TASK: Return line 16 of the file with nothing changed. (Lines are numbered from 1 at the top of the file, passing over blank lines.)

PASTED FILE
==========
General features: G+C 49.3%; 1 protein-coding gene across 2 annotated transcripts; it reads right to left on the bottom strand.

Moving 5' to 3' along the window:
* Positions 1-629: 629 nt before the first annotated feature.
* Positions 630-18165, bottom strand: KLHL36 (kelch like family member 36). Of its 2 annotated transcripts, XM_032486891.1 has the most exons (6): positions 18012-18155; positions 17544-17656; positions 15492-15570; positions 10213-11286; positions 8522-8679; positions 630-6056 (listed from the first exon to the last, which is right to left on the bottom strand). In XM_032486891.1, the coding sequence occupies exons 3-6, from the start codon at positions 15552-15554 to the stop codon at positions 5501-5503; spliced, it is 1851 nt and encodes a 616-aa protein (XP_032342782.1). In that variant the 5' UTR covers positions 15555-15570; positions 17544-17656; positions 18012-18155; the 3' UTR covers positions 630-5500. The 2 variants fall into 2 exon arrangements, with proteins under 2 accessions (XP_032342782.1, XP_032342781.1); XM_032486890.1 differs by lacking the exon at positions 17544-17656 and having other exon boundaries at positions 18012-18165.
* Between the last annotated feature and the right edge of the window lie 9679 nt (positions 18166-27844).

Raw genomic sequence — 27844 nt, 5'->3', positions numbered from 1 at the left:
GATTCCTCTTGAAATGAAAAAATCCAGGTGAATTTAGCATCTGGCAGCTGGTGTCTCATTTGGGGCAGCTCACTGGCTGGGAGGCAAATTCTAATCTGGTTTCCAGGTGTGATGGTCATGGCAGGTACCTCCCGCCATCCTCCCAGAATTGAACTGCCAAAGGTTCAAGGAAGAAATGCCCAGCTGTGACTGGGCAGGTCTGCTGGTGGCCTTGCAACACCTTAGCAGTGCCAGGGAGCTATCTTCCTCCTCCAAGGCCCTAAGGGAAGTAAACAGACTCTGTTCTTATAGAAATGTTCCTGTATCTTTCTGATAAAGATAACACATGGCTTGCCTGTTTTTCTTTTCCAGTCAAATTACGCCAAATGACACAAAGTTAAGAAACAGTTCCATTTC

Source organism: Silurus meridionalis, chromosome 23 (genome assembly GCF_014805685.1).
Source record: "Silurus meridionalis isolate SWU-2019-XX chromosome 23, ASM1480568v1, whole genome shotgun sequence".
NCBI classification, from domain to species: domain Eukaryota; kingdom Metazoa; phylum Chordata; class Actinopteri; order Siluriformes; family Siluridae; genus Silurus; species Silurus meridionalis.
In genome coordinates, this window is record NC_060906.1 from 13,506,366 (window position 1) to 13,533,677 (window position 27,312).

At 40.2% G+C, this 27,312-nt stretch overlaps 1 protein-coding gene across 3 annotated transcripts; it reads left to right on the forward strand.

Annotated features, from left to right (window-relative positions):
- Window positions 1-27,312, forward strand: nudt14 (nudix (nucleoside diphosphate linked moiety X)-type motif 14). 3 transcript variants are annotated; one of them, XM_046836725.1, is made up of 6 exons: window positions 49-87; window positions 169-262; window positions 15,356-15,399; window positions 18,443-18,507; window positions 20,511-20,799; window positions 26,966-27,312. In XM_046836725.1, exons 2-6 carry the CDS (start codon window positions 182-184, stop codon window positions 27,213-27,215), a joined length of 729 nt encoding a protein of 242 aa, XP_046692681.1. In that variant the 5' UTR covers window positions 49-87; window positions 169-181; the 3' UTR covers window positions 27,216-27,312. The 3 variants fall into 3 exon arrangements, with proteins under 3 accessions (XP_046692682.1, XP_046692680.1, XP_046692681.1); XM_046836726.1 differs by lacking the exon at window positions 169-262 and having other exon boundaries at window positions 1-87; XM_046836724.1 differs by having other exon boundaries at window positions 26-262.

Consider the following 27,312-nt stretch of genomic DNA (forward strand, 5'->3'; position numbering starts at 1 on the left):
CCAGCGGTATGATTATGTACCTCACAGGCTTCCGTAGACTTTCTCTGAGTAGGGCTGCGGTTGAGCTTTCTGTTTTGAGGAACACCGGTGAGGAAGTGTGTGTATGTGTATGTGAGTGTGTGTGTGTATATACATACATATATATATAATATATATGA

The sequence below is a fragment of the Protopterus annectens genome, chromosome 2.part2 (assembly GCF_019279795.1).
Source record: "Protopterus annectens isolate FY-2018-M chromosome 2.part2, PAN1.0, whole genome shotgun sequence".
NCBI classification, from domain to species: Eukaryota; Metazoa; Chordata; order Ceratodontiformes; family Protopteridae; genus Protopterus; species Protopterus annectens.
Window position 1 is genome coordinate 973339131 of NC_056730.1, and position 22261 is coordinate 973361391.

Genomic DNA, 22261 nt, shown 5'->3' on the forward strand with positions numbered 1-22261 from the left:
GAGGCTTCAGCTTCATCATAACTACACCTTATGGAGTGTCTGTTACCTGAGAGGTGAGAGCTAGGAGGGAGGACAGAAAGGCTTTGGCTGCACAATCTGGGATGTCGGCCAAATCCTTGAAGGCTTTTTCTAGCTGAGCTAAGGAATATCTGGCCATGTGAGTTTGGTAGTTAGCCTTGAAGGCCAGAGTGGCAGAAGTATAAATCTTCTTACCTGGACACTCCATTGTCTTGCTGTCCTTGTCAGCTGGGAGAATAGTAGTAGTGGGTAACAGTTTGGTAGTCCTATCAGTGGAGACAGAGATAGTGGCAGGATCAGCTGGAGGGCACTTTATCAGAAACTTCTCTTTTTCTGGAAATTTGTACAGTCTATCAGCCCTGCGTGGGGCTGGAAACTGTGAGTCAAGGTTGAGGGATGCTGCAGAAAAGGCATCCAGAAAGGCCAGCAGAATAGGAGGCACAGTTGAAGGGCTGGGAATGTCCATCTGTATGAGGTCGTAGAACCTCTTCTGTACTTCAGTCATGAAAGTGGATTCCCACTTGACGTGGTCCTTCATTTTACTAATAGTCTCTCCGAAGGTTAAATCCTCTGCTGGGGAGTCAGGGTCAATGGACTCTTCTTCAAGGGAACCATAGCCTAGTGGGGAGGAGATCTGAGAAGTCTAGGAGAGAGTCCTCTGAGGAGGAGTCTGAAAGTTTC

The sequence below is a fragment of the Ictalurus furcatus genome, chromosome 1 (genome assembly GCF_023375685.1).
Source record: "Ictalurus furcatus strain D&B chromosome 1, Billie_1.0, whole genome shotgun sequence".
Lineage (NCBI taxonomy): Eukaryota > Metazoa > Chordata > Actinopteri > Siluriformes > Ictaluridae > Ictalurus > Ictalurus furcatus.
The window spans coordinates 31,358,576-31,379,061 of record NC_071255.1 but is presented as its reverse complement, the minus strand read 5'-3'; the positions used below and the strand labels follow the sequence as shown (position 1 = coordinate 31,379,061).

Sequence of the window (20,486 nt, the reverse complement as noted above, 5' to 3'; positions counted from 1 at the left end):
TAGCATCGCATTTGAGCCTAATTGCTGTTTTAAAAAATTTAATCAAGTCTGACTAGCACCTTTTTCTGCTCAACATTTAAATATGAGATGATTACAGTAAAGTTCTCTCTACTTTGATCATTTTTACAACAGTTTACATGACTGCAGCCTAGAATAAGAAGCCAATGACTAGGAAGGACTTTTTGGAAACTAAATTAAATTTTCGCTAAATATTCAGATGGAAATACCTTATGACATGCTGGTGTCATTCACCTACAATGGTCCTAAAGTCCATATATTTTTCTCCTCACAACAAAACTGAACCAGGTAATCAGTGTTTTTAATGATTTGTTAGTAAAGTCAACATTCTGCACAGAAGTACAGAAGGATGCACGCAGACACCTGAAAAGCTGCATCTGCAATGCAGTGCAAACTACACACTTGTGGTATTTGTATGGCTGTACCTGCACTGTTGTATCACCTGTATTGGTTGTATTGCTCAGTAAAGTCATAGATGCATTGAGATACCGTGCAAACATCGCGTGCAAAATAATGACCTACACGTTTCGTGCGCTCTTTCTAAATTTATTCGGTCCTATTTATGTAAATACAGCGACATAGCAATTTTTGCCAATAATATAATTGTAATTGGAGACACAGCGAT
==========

CCAGCGGTATGATTATGTACCTCACAGGCTTCCGTAGACTTTCTCTGAGTAGGGCTGCGGTTGAGCTTTCTGTTTTGAGGAACACCGGTGAGGAAGTGTGTGTATGTGTATGTGAGTGTGTGTGTGTATATACATACATATATATATAATATATATGA